If the team undercommits, i.e. includes a set of user stories that sums up to a lesser scope (a smaller sprint backlog), it means that they're reasonably likely to complete all stories committed to - and at the end of the sprint they have a good chance of getting a feeling of accomplishment and success. They delivered all the stories! Yay! And, as indicated by the quote above, they can always add that extra story at the end of the sprint if they complete the committed sprint backlog early. Right?

Constant overcommitment - on the other hand - might cause a feeling of failure, as the team never really manage to deliver what they commit to.

But, to be honest, how often has your team found themselves with time to spare at the end of a sprint? And how many times have they included that extra story from the top of the backlog at the end of the sprint? Somehow, the time available in a sprint always seem to be just enough for exactly (or less than) those stories committed to at the sprint planning - rarely more.

While I think we need to recognize and respect the potential negative consequences of constant failure by constant overcommittment, I think we also need to remember that people often need (and like) a healthy amount of stress/pressure in order for them not risk producing waste by extra effort (refer to Lean Software Development for more information about extra effort and waste).

The Agile approach is of course to try both alternatives a couple of times, and then inspect and adapt. Find out what suits your team(s). In my personal preference, however, I think reasonable overcommitment carries greater benefits than drawbacks.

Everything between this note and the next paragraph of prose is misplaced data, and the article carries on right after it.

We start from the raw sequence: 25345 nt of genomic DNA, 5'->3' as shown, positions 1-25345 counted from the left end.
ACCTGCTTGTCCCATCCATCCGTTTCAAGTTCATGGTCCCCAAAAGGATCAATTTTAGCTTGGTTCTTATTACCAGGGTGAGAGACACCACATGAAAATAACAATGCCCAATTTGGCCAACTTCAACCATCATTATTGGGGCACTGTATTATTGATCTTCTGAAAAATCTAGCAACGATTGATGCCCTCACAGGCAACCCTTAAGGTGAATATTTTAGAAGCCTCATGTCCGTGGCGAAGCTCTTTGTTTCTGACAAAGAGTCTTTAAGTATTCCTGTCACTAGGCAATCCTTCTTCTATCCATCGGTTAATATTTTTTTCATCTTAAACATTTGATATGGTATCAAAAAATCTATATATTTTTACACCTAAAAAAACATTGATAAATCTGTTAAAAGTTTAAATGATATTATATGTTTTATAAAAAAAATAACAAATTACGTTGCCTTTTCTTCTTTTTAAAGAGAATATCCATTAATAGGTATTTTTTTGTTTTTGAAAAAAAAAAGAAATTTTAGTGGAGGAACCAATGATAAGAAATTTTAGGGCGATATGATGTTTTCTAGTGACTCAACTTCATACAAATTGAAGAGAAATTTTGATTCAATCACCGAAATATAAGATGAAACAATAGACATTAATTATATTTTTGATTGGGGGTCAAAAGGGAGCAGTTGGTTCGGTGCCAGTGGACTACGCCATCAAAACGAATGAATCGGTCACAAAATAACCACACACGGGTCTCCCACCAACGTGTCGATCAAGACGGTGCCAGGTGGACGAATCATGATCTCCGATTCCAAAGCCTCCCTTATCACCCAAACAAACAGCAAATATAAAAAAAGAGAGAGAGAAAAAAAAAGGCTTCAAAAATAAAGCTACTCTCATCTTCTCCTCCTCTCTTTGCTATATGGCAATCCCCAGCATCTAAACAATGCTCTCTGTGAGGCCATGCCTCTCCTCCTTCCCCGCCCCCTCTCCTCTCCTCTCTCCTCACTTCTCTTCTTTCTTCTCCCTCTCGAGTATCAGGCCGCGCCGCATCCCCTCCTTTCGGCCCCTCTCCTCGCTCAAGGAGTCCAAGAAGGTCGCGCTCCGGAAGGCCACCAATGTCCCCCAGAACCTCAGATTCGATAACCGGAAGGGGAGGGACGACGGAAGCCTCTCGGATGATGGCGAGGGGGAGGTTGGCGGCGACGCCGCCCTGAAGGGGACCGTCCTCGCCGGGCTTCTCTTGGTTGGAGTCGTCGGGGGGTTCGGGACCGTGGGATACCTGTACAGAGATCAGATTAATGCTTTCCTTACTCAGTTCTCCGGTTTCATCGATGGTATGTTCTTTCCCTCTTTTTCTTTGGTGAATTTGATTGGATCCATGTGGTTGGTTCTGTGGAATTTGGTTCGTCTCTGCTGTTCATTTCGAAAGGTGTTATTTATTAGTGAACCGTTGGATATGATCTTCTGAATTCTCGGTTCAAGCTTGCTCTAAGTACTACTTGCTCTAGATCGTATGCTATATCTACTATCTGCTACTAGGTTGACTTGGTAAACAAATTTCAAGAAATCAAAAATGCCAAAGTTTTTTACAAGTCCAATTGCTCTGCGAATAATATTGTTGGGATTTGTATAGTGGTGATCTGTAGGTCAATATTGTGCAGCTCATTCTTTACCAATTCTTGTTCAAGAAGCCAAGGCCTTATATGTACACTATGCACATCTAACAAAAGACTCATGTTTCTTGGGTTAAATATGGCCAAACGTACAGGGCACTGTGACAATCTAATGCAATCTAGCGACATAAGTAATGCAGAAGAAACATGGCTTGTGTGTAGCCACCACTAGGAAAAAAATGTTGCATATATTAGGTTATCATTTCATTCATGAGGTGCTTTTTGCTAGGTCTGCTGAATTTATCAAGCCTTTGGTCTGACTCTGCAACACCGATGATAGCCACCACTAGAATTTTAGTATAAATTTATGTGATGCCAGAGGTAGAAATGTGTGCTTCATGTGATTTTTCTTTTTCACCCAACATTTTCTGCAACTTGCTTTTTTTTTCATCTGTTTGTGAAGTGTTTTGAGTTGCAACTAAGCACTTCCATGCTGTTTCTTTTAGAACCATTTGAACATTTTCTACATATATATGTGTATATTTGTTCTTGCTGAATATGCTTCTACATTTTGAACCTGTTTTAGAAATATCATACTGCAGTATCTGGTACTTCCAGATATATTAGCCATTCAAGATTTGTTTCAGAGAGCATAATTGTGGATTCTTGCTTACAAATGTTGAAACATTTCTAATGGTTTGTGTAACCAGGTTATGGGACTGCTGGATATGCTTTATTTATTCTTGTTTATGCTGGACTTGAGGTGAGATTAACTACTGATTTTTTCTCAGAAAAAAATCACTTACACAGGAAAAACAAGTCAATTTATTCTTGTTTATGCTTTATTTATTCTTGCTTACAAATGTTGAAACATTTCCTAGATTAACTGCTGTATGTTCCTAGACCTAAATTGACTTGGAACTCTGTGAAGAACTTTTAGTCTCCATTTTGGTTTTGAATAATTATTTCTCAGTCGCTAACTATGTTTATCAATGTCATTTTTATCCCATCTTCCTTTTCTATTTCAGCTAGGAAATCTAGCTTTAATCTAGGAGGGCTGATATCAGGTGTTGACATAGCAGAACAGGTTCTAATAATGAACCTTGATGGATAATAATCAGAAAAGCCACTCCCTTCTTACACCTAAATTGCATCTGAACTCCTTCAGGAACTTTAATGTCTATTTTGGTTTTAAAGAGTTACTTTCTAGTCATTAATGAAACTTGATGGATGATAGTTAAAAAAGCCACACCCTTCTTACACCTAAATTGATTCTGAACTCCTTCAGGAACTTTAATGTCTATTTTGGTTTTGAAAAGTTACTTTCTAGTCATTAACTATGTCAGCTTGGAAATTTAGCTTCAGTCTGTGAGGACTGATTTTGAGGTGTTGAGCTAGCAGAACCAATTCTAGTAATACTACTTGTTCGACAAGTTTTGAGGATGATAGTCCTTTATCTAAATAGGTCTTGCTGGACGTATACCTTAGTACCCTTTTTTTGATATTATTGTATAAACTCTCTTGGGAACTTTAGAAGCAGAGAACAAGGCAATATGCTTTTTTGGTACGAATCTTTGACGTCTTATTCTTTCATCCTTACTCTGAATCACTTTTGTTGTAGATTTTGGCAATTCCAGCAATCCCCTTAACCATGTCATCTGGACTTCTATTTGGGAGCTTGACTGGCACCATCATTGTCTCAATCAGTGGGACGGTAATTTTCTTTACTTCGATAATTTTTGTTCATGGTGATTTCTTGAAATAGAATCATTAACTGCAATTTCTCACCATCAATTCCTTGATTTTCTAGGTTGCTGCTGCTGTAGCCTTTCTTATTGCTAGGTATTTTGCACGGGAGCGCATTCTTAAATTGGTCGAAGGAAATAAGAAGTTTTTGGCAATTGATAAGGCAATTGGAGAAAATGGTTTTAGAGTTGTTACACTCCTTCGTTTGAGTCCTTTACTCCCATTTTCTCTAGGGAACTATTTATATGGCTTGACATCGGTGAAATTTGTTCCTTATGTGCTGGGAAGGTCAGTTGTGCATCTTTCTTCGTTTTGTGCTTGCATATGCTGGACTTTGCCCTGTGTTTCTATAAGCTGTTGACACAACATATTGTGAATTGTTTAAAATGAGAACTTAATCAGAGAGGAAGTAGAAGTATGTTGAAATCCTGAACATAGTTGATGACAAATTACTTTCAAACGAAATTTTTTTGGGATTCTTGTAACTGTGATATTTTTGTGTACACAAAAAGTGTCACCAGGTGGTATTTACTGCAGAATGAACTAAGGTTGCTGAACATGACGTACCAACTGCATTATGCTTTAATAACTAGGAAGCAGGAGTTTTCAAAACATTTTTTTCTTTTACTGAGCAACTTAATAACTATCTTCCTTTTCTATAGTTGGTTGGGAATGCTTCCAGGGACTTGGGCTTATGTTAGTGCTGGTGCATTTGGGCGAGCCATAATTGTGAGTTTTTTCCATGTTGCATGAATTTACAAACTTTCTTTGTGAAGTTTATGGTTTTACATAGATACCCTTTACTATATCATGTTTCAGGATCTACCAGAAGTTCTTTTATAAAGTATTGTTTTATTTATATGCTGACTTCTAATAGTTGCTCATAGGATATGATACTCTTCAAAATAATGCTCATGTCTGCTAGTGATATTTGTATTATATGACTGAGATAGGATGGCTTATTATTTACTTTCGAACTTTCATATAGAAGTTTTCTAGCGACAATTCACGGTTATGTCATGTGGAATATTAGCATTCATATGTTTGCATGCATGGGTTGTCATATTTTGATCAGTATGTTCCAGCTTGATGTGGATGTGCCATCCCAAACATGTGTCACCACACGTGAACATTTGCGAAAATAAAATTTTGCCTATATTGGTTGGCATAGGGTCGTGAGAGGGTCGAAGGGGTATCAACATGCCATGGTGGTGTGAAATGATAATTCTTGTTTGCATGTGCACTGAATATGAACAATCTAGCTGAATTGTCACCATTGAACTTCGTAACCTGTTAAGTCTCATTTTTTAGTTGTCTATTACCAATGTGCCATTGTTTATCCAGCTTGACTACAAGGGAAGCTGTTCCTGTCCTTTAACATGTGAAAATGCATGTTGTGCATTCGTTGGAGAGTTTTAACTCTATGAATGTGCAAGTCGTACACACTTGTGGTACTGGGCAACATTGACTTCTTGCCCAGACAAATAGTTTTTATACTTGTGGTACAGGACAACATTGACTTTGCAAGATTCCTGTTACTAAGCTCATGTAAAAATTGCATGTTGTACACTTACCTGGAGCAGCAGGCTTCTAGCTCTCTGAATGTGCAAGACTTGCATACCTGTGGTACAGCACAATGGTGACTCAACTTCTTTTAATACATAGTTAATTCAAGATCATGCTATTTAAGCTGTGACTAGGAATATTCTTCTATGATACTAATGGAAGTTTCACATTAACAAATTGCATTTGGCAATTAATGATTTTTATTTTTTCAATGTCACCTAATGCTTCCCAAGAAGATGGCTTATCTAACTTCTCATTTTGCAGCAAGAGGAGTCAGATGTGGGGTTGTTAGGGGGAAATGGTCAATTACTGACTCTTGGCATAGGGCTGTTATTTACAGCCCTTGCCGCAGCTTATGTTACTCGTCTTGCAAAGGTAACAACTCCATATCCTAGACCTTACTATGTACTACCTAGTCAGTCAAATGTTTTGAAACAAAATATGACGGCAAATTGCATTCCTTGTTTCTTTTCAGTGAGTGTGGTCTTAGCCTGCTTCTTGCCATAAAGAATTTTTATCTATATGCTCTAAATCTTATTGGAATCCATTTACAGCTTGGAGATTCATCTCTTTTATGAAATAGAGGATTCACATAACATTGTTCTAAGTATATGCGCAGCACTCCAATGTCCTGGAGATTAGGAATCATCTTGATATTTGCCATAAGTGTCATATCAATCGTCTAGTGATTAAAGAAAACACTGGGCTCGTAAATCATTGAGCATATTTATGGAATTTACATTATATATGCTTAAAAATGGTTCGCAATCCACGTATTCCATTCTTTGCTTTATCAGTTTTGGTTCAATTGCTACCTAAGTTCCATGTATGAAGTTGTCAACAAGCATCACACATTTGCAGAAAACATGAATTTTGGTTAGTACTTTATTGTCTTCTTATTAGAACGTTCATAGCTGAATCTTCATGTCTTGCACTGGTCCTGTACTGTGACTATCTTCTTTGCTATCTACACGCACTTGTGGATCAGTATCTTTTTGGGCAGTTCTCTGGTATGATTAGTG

Either way, the team owns the decision. It's their commitment. I for one want to remind my teams about and get them thinking about this for themselves. Keep it in mind at sprint planning.

There is a name of this phenomenon: Parkinson's Law; "Work expands so as to fill the time available for its completion" ('s_law).

Another approach used by some, is to not expect the team to include more stories during a sprint even if they finish early. As a general rule. The thinking behind that practice is that the team's commitment at the beginning of a sprint is what they agree on with the scrum product owner. And since that's what the scrum product owner expects, that's what is enough to deliver. Any spare time at the end of the sprint is used for other things; anything from free time (off work), lab activities, or whatever other fun things you could think of.
I think this approach is excellent in theory, and it sure sounds nice; if you finish early, you can go home. However as a general rule, in practice, when a deadline is approaching and you want to get as far as you can down the product backlog, i doubt that it would be possible to stick to this. Let me know if this works for you. I'm curious!

And as always, please give me some feedback. Let me know how you think about and handle this.

Tuesday, November 2, 2010

Back in business - with questions about Test and Development

Long time no see!

I've been silent for a while now, due to the extremely premature birth of my daughter this spring (she was born over 3 months early). Everything is OK now and she (Emelie, is her name by the way) is doing well. It was, not surprisingly, very chaotic times there for a while, and add to that getting used to being a parent which in itself is a big change.

Anyway, for these reasons I haven't really been focused on working with Scrum, but lately, as I'm getting back in to the groove of things here at work, I find myself thinking more and more about Why's and Why-Not's with regard to Scrum & Agile software development.

My team(s) here have expanded during the year. They're now a total of about 15 engineers (about 1/4 testers and 3/4 software developers). Which brings me to the topic of this post; how do other organizations cope with running Scrum in a traditional organization where there's one department for "Software development" and another for "Software Quality Assurance"?